Tyler Got Hacked!

January 8, 2007 Posted by Tyler Cruz

Where to start?

This all happened two days ago while I was away from my computer. I was eating a melted bologna and cheese sandwhich with a glass of cold milk, listening to the radio and reading a poker magazine when I heard the AIM “BA-BING” message sound from my computer. Obviously I didn’t go and check who it was since it’s not exactly a rarity for me to receive IM’s and e-mails.

I took my time, doing errands around my apartment, and went back to my computer a couple of hours later.

At first, I didn’t notice anything. I usually have a ton of windows open, so I didn’t see the message from my friend and moderator of PokerForums.org, which said “so I assume you know about the hacker”. Hmmm. Hacker? Say what now, sir? I didn’t reply just then, and went on to check the status of my sites as I always do throughout the day. It’s my routine.

When I got to PokerForums.org, the first thing I noticed during the milliseconds the site loaded was that I was logged out. The second thing I noticed was that the forum was replaced with a message along the lines of “PokerForums has been hacked. Please do not be mad. E-mail me at *email* to contact me.”


I didn’t get mad or upset. I don’t think I even furrowed an eyebrow; I have a pretty good poker face, but I have an even better demeanor. I also try not to get upset over things that I shouldn’t be. However, I was most definitely concerned and eager to solve this issue.

I also wasn’t terribly worried as I was pretty sure that the compromised site was limited to PokerForums.org. I also was pretty confident that the compromise was obtained through a vBulletin exploit; most likely being one that was found post v3.6.1 which is what I was running. I was beginning to wish I had upgraded to 3.6.4.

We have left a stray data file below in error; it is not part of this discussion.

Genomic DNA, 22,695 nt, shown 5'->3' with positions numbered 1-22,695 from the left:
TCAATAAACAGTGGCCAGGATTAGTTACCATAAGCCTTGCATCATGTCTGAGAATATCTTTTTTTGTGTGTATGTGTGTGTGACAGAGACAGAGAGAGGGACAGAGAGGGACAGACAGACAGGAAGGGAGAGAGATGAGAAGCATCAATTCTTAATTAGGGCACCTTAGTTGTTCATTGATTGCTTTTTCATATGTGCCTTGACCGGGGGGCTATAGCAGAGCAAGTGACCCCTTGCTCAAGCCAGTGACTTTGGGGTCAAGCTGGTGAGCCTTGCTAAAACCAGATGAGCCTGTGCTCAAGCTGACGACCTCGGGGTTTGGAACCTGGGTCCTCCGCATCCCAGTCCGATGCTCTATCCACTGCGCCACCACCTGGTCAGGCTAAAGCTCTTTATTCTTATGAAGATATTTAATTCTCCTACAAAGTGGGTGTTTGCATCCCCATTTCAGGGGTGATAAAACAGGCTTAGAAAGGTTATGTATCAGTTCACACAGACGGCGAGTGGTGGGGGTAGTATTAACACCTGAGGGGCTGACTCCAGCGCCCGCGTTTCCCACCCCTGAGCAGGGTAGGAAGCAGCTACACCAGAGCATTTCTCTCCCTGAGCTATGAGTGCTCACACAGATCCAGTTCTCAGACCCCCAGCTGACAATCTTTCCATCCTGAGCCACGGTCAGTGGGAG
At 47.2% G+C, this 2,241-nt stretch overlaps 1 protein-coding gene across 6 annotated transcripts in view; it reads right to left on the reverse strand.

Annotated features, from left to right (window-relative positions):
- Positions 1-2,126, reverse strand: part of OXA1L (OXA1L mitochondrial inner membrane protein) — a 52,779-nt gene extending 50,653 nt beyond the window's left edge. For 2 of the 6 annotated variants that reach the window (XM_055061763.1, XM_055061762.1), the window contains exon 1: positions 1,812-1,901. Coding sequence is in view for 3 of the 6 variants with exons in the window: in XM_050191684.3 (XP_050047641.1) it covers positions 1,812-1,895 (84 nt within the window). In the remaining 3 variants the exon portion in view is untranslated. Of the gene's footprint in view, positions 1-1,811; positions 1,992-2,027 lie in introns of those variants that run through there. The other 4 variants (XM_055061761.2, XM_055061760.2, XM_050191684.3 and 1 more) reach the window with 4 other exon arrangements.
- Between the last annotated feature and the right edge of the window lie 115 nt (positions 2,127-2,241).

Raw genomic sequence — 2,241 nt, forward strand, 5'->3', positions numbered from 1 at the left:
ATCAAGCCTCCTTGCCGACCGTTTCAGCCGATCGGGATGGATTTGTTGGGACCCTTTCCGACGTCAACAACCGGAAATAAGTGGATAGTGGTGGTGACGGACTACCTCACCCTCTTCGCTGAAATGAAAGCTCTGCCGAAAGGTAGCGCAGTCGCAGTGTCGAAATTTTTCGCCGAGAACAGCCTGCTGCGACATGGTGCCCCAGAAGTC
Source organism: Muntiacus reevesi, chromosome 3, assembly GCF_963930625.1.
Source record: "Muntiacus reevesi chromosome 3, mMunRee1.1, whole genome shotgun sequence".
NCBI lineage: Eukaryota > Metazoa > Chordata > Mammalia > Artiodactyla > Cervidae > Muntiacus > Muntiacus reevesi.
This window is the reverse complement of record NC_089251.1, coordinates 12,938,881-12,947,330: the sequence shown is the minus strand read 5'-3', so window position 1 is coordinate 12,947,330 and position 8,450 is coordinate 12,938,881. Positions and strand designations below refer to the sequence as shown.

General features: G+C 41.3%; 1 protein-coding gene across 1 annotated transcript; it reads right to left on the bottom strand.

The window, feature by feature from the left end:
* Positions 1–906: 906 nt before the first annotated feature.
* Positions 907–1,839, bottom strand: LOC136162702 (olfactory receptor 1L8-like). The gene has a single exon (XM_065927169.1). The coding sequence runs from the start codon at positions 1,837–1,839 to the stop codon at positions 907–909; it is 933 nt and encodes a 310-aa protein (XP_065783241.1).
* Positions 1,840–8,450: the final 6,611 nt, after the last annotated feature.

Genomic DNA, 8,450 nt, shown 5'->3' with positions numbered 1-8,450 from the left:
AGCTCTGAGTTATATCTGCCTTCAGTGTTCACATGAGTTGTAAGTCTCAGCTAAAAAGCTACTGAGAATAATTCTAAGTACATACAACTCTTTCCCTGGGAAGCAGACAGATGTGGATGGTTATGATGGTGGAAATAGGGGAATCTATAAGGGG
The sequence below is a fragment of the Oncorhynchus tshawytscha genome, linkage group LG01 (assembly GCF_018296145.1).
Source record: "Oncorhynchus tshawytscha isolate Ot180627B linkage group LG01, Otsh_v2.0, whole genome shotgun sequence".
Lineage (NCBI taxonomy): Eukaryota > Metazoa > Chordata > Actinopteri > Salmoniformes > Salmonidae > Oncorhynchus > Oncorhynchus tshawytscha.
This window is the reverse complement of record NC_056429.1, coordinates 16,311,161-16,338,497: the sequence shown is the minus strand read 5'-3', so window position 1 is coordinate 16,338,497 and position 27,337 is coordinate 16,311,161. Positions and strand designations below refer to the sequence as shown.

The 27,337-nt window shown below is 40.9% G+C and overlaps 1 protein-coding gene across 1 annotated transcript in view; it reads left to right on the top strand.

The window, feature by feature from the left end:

Lastly, I felt that the hacker was a reasonable person to deal with; why else would he leave his e-mail? If he really wanted to do damage, he’d remain as hidden as possible, trying to deep further and further in. Or he’d erase everything, or something. I used to be a script kiddy/hacker way back in the day, in my mid-teens. I enjoyed the culture, but enjoyed the challenge and the learning process even more. I actually obtained the highest levels on such (lame) online hacking challenges such as Arcanum, CyberArmy, and SlyFx (However, that was nearly a decade ago and the Internet has changed a lot, and whatever I knew then, I forget now). Therefore, I understood that many hackers today still do go by the old hackers code (no pun intended), which is really to hack for the challenge of it and not to really inflict any harm. Usually such a hacker will hack a site, put up a splash page or message, then explain to the owner how they got in and how to secure it. The SaaS platform for cloud compliance is what one can opt for as it provides better options to secure your system.

Basically, if you’re going to get hacked, you want to get hacked by this type of hacker. In a way, and this is how they view it as well, they’re helping you out before a more malicious hacker gets in and does some real damage.

So, while I felt that he may be one of these ‘robin hood hackers’, I was also annoyed that he had essentially shut down my site.